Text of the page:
The Art and Irony of Being Present

Today, a classmate I had at university posted a blog about taking time to dance, and being afraid of things and hiding behind your camera so you can remember the moment for later—remember a moment you never fully participated in.

It brought to mind so many things as I read. A lot of “Yes, absolutely!”s and then a few, “But wait”s. As I look forward to 2015, being present is one of my goals. I want to see my daughter. I want to be there, laughing at her, as she smashes in a cake on her first birthday. I want to get tears in my eyes over her first words. I want to play dolls with her, and hold her hands as she learns to walk. I want to stare at her when she sees Disneyland for the first time. I want to close the multiple Internet tabs I always keep open, turn off my WiFi, and write.

I want to cuddle close with a girl still small enough to cuddle, and I want to close my eyes and fall asleep with her while she’s still young enough to nap.

Sleeping Daughter


She’s turning six months old on Monday, and she’s more than doubled her birth weight and she’s grown five inches. I remember so many people holding her in those precious first few weeks. They all said the same thing:  “I forget how small they are.”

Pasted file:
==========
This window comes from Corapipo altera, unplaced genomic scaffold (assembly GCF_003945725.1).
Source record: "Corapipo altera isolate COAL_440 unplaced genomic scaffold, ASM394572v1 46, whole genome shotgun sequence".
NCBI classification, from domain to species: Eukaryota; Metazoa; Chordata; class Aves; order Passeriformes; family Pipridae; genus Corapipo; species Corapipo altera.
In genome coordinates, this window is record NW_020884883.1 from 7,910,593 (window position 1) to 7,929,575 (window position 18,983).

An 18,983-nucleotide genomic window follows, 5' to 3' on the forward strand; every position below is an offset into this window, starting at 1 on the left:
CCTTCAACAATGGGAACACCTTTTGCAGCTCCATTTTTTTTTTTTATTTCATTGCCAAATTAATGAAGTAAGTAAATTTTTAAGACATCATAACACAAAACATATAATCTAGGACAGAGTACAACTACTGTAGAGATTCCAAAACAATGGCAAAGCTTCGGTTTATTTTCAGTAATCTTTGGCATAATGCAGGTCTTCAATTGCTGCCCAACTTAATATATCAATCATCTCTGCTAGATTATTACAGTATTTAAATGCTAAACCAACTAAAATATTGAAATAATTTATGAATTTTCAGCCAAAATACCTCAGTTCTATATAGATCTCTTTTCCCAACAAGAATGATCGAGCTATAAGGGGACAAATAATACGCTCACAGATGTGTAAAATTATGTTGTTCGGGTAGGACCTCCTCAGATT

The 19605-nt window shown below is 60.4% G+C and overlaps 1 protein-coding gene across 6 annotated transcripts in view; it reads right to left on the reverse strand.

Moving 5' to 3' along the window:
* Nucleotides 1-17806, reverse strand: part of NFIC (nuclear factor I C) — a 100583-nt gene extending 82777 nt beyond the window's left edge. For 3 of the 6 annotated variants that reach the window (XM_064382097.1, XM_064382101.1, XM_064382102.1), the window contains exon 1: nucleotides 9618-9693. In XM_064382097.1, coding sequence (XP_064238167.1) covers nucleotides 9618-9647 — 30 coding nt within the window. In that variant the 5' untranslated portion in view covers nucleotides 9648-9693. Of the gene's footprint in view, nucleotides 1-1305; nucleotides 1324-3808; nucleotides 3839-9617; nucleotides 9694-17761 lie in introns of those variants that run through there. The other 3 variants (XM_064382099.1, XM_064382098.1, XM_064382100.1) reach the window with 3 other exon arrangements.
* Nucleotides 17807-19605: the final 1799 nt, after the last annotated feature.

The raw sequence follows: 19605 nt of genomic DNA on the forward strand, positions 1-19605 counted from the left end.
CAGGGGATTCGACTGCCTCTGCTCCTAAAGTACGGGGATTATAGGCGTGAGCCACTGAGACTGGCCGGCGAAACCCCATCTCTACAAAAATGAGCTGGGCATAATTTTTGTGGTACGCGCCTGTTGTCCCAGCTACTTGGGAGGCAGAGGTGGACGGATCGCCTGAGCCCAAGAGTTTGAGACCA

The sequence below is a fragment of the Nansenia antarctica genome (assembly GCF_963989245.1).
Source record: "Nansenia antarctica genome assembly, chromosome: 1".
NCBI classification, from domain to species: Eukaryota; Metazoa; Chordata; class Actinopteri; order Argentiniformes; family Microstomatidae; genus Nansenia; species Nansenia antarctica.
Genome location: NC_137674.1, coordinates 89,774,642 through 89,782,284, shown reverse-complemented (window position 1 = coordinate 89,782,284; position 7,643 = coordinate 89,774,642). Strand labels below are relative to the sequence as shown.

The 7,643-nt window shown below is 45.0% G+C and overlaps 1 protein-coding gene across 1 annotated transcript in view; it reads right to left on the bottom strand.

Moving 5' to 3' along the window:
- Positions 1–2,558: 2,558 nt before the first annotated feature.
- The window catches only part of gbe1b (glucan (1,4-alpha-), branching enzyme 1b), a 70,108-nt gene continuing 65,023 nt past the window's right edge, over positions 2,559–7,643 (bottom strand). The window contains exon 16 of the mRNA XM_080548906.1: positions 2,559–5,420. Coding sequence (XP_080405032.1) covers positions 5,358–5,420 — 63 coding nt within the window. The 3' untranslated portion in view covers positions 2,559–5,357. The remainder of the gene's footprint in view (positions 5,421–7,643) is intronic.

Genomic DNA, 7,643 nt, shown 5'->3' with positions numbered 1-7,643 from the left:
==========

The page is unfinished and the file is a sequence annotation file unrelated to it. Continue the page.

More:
And that’s the thing. I want to be present, but I don’t want to forget. When I get frustrated by her as she struggles to say what she means this time next year, I want to go back and watch videos of her at five months old, when I was delighted that she could make dinosaur noises.

Sometimes Alexis thinks she is a dinosaur.

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When I’m having a bad day, I want to watch as she plays a toy piano with my dad in the background, playing a real one.

Playing music with Grandpa

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When she’s six, I want to show her what she looked like on her first birthday, smashing cake and smearing frosting all over her face. In order to do that, someone has to record it. Writing it down after the fact just isn’t the same.

I love watching home videos. Watching home videos was a favorite pastime of mine in high school. I would pull out the VHS player and look back at myself at 3, pretentious and begging for attention. “Videotape me, Mommy!!” If my mother was fully present in those moments, I wouldn’t get to see myself at 3, to enjoy later.

Do I enjoy watching home videos or looking at pictures of my daughter as much as I enjoyed dancing with my cousins to Disney music, or the feeling of my daughter as she sleeps against me? Of course not. But would I remember dancing with my cousins to Disney music without the videos? Will I remember just how easily Alexis fit against my chest? I don’t know.

And I don’t want to forget how small she was.

1 to 4 months

From 1 to 4 months


    • Thanks, Beth. 🙂 I happen to agree with you about her perfection, but I might be slightly biased. 😉 Yeah, I think there is a balance to strike between being present and recording things for later.

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